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Persistent Storage

Persistent storage refers to any method of storing data that remains intact and accessible even after a system is powered off, restarted, or experiences a crash.

In the context of Windmill, the stakes are: where to effectively store and manage the data manipulated by Windmill (ETL, data ingestion and preprocessing, data migration and sync etc.) ?


When it comes to storing data manipulated by Windmil, it is recommended to only store Windmill-specific elements (resources, variables etc.). To store data, it is recommended to use external storage service providers that can be accessed from Windmill.

This present document gives a list of trusted services to use alongside Windmill.

There are 4 kinds of persistent storage in Windmill:

  1. Small data that is relevant in between script/flow execution and can be persisted on Windmill itself.

  2. Object storage for large data such as S3.

  3. Big structured SQL data that is critical to your services and that is stored externally on an SQL Database or Data Warehouse.

  4. NoSQL and document database such as MongoDB and Key-Value stores.

You already have your own database

If you already have your own database provided by a supported integration, you can easily connect it to Windmill.

If your service provider is already part of our list of integrations, just add your database as a resource.

"If your service provider is not already integrated with Windmill, you can create a new resource type to establish the connection (and if you want, share the schema on our Hub).

Windmill is not designed to store heavy data that extends beyond the execution of a script or flow. Indeed, for each computation the worker executing is not the same as the previous computation, so the data would have to be retrieved from another location.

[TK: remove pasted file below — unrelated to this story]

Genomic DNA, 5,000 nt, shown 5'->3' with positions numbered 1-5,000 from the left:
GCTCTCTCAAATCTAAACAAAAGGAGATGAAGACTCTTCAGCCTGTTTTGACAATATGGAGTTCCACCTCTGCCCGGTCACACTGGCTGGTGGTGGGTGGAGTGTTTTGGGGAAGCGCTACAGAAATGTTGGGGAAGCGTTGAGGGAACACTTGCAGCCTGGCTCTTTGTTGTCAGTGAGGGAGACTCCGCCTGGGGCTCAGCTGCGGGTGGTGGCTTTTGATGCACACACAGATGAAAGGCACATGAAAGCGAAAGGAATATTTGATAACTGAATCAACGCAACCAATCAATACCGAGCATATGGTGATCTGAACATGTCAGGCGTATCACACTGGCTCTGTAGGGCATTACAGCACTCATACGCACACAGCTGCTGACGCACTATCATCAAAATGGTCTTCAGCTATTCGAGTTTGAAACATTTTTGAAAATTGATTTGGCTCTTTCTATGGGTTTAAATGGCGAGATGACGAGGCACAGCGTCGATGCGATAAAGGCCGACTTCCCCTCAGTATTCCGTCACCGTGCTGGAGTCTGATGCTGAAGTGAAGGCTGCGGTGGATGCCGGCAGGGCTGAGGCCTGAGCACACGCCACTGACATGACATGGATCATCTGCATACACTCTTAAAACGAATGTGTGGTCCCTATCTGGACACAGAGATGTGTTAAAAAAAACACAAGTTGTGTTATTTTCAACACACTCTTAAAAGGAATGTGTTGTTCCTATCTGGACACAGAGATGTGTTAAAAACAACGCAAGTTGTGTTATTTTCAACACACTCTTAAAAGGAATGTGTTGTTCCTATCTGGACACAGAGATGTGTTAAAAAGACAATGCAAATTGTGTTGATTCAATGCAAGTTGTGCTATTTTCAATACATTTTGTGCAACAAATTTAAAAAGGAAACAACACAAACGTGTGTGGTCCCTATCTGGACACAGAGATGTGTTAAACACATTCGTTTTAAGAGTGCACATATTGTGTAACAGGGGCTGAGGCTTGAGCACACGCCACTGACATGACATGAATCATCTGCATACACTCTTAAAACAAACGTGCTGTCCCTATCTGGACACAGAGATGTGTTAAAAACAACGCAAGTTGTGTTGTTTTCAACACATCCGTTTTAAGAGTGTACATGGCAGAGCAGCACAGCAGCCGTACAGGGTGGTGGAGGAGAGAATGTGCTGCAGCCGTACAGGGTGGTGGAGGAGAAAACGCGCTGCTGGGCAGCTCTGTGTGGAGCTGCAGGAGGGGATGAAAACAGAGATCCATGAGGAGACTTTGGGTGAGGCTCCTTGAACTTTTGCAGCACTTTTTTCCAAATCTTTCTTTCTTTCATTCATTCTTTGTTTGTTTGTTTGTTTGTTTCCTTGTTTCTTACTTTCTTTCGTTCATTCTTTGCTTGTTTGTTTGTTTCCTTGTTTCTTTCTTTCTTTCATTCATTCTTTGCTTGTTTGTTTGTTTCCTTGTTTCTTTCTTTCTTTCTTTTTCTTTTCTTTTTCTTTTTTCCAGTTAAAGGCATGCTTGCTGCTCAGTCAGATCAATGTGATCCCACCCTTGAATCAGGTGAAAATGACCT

Instead, Windmill is very convenient to use alongside data storage providers to manipulate big amounts of data.

There are however internal methods to persist data between executions of jobs.

States and Resources

Within Windmill, you can use States and Resources as a way to store a transient state - that can be represented as small JSON.


States are used by scripts to keep data persistent between runs of the same script by the same trigger (schedule or user).

In Windmill, States are considered as resources, but they are excluded from the Workspace tab for clarity. They are displayed on the Resources menu, under a dedicated tab.

A state is an object stored as a resource of the resource type state which is meant to persist across distinct executions of the same script.

import requests
from wmill import set_state, get_state

def main():
# Get temperature from last execution
last_temperature = get_state()

# Fetch the temperature in Paris from
response = requests.get("")

new_temperature = response.text.strip("°F")

# Set current temperature to state

# Compare last_temperature and new_temperature
if last_temperature < new_temperature:
return "The temperature has increased."
elif last_temperature > new_temperature:
return "The temperature has decreased."
return "The temperature has remained the same."

States are what enable Flows to watch for changes in most event watching scenarios (trigger scripts). The pattern is as follows:

  • Retrieve the last state or, if undefined, assume it is the first execution.
  • Retrieve the current state in the external system you are watching, e.g. the list of users having starred your repo or the maximum ID of posts on Hacker News.